It is that second France that has come into the streets against Macron in recent weeks, furious over his perceived tilt toward the wealthy and demanding his resignation. The French president has until now tried to sail above the discontent, deploying lofty abstractions and determined to discourage the French from using cars.
That response has gone down badly in the provinces, with protesters erecting mock presidential palaces at traffic circles and demanding his resignation.
Throughout Paris, where the cost of damage has been estimated at 4 million euros, or $4.5 million, protesters sprayed graffiti that read “Macron resignation” and, on the Arc de Triomphe, “We’ve chopped off heads for less than this.”
Macron inspected the damaged monument on Sunday and had lunch with police forces on Monday, but so far he has not publicly addressed the unrest since his return from the Group of 20 summit meeting in Argentina. Many protesters see his silence as evidence that he is disconnected from the movement’s demands.
Although the protests have been modest in size, they have been unusual in their spontaneous and widespread nature, and have received enormous support on social media and near-constant coverage by the French news media.
The movement has so far failed to name representatives who could negotiate with the government. A meeting between Philippe and moderate members of the Yellow Vests was canceled on Tuesday after two of them said they had received death threats from within their own movement.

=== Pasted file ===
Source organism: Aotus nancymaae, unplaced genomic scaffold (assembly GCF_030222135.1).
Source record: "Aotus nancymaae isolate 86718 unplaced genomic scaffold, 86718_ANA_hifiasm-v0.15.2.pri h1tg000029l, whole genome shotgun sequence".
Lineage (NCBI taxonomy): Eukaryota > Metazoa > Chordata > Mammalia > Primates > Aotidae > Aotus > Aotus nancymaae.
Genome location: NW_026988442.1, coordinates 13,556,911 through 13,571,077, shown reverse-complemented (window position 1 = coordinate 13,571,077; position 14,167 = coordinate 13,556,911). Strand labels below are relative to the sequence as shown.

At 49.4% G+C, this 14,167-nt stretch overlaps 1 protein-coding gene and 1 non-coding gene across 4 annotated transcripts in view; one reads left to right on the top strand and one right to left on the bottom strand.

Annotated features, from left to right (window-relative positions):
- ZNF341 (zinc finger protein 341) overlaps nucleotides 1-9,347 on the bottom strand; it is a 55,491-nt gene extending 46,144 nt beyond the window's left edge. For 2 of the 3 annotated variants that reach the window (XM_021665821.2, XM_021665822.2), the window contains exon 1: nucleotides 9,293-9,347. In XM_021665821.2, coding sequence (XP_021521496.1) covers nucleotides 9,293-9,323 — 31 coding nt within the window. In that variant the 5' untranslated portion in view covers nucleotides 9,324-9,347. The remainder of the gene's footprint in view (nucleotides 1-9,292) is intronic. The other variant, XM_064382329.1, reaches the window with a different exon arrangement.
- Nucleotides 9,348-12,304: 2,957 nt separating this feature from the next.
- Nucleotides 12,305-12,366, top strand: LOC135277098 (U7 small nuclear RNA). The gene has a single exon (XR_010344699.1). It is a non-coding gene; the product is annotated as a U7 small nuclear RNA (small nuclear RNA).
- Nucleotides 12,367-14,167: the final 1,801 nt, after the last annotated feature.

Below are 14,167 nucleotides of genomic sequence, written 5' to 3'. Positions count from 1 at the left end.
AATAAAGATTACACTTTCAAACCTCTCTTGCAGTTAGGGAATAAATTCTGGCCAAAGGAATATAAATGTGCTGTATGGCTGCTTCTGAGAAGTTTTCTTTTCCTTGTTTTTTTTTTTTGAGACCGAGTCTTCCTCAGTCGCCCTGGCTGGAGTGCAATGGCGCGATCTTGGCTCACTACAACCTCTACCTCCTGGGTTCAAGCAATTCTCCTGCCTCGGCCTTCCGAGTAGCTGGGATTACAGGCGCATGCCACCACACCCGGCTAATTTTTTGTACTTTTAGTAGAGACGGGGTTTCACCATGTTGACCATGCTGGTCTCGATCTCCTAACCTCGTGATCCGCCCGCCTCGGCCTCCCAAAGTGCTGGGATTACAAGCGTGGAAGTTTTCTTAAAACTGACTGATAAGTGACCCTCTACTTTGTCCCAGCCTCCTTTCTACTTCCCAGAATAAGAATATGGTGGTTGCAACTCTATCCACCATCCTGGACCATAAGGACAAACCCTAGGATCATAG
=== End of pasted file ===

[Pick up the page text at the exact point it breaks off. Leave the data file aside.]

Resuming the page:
The demonstrations spread on Monday to high school students, who blocked more than 100 schools to protest some of the government’s education policies and to show support for the Yellow Vests movement.
Members of Macron’s party have warned against the rigid, solitary governing style of the president, while the far-right and far-left leaders, Marine Le Pen and Jean-Luc Mélenchon, have called for the dissolution of the National Assembly, the lower house of Parliament.
“Emmanuel Macron must question himself,” Daniel Cohn-Bendit, a former Green Party member of the European Parliament and a supporter of the president, said on France Inter radio.
“The moratorium is not enough,” he said of the suspension of the fuel tax. “It’s not a shame to back away.”
Protesters have already argued that the government’s concession would not be enough.
“We have to stop stealing from the pockets of low-income taxpayers,” said Cauchy, one of the Yellow Vests, on BFM TV. He also asked for increases in the minimum wage and pensions.
“We are not going to drop our guard,” he added, calling for another weekend of protests.